What was the first book to make an impression on you?
Little Women by Louisa May Alcott.
What was your favourite book as a child?
There are some picture books that I cannot set eyes on without being transported to my childhood, and for me, The Tomten and the Fox by Astrid Lindgren is the most evocative example. It's gentle, benign and soothing and also reminds me of the stories of kindness that my parents chose for me when I was very young.
And what is your favourite book or books now?
This is a hard question. Yesterday's list was different from today's and tomorrow's would be too, but off the top of my head, books I go back to again and again include Pride and Prejudice by Jane Austen (compelling, linguistically incomparable, with fine, sharp, clever observations of human nature that are as recognisable now as they were then); A Prayer for Owen Meany by John Irving (the beauty of Owen's quirky character floored me when I read this first, and it floors me still); If This is a Man by Primo Levi (proof that humanity can prevail even in the face of inhumanity).
What is your favourite quotation?
“Any fool can deal with a crisis. It is this day-to-day living that wears you out” – Anton Chekov.
Who is your favourite fictional character?
Who is the most under-rated Irish author?
It was enormously sad to hear of Dermot Healy's recent death. While his writing could not by any means be considered under-rated, I am still always surprised about how few people I know have read his astounding novel, A Goat's Song. It's an immensely powerful story, full of darkness and moments of pure brilliance. It should be on everyone's list.
Which do you prefer – ebooks or the traditional print version?
What is the most beautiful book you own?
The new edition of Ballet Shoes by Noel Streatfield, complete with red ribbon and bow.
Where and when do you write?
I have a busy job, which I love, and three kids, (who I love too), so I rarely get to write fiction during daylight hours. Usually I do it in bed, under cover of darkness late at night, and when on holidays.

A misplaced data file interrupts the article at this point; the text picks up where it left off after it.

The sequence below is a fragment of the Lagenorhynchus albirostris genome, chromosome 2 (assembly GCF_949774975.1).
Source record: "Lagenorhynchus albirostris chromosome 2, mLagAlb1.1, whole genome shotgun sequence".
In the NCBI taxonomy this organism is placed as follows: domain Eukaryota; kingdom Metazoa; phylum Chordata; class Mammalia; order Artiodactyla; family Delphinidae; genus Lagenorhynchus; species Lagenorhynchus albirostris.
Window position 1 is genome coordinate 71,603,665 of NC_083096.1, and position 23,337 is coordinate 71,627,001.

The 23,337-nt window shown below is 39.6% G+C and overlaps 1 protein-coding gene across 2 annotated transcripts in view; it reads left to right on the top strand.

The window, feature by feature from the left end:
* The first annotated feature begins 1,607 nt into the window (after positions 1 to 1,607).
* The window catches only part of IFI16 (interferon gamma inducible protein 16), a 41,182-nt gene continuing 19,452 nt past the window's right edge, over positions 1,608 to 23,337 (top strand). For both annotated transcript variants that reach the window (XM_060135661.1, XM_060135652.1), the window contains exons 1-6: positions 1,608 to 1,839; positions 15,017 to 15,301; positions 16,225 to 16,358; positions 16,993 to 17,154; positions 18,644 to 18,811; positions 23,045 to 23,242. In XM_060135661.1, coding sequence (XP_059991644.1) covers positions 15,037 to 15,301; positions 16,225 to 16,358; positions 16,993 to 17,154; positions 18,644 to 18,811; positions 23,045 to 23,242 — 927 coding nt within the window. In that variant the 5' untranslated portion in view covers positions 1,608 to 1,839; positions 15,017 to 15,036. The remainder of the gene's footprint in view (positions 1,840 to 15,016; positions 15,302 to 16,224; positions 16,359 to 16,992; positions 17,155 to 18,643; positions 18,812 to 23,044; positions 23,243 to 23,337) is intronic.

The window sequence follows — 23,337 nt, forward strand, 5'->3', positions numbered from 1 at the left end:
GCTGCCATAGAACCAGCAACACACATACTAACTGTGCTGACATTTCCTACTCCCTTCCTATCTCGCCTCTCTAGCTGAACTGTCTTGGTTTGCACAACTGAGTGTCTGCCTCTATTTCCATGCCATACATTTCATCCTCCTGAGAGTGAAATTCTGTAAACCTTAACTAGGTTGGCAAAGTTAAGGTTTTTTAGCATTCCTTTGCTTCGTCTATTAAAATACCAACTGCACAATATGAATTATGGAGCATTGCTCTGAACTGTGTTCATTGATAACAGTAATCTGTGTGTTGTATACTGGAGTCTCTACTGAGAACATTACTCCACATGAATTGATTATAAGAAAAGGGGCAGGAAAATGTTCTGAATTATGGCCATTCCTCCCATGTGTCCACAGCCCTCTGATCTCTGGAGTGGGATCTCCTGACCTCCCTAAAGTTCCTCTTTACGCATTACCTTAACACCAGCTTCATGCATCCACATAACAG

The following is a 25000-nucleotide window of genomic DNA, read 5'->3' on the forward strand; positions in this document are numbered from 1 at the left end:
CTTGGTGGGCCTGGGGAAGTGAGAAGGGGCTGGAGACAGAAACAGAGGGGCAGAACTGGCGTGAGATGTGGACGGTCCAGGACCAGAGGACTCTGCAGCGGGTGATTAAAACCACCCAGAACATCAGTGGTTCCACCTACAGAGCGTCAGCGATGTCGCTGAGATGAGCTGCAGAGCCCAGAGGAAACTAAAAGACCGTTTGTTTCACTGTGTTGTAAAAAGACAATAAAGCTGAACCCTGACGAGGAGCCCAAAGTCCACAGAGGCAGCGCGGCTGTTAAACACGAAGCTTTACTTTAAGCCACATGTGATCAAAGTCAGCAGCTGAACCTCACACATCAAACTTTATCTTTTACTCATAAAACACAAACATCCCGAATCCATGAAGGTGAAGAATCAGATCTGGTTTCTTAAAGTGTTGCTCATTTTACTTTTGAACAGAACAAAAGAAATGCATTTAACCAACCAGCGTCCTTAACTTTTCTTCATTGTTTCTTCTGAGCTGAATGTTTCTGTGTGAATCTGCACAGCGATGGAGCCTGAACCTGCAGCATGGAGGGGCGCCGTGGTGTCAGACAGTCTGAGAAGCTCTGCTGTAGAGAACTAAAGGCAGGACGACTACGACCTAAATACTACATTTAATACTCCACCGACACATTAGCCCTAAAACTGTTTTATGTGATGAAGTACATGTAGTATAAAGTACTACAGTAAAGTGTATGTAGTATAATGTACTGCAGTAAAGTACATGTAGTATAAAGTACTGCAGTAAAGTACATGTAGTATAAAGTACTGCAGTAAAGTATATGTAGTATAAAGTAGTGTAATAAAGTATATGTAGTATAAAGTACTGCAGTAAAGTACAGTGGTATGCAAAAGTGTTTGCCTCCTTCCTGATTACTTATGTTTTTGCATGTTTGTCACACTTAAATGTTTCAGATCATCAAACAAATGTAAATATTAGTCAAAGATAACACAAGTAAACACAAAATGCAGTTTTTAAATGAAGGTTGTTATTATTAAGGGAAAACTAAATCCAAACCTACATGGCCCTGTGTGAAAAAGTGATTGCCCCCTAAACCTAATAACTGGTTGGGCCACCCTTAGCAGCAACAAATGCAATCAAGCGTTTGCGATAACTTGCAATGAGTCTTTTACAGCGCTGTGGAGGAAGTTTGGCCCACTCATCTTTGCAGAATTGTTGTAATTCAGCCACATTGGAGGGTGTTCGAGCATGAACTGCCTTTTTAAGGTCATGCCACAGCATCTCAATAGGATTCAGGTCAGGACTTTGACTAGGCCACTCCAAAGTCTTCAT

What book changed the way you think about fiction?
Oh lots and lots, but most recently, Eimear McBride's astonishing A Girl is a Half-Formed Thing. Her writing is so exciting and so fabulous and it has reminded me that reading is an adventure – an utterly irreplaceable way of engaging with images, ideas and the human condition.
What book would you give to a friend’s child on their 18th birthday?
A Confederacy of Dunces by John Kennedy Toole.
What book do you wish you had read when you were young?
What advice would you give to an aspiring author?
1. Write every day.
2. Spend more time writing than you spend talking about it.
3. Back up your work.
What weight do you give reviews?
I like to think the good ones are a sign of courtesy, fine taste and excellent breeding.
Where do you see the publishing industry going?
Human beings need stories. From our very earliest years, it’s how we make sense of the world. These days, given that we’re bombarded with fragments of information from everywhere, it seems to me that we need complete, complex stories more than we ever have before. That’s what makes me think that publishing, with all the changes and challenges that it faces (and to which it must respond), will still survive no matter what.
What lessons have you learned about life from reading?
Resilience in the face of disaster.
What has being a writer taught you?
The value of routine.
Which writers, living or dead, would you invite to your dream dinner party?
I’d have Christoper Hitchens beside Simone de Beauvoir, put Sue Townsend next to Primo Levi, and Brendan Behan with Molly Keane. Guests of honour: Jane Austen and Seamus Heaney.
What is the funniest scene you’ve read?
I remember laughing uncontrollably while alone on a train reading Lucky Jim by Kingsley Amis, much to the alarm of my fellow passengers. It's a mirthful, funny, clever study of academic life. There are so many impossibly funny scenes in this book that I can't choose one. Joe O'Connor's new book, The Thrill of it All, contains a conversation between a father and his college-going son that's worthy of Flann O'Brien. Brilliant and very, very funny.
What is your favourite word?
If you were to write a historical novel, which event or figure would be your subject?
My husband and I have started to outline a novel together that we hope to write some time in the future – it’s based on two teenagers who, during the American Mexican war, left the American army in 1847 to join the Batallón de San Patricio to fight on the Mexican side. The real history of the San Patricios is extraordinary and dramatic. It would be a wonderful challenge to write about it from two young boys’ perspectives.
Sarah Moore Fitzgerald works in the University of Limerick and chairs Ireland's National Forum for the Enhancement of Teaching and Learning in Higher Education. She specialises in developing creative and effective learning environments and in supporting effective teaching. She has written many non-fiction books on related topics. In addition to this, she has always been a writer of fiction. Her first novel, Back to Blackbrick, was published last year by Orion Children's Books. Her secondl, The Apple Tart of Hope, came out in June.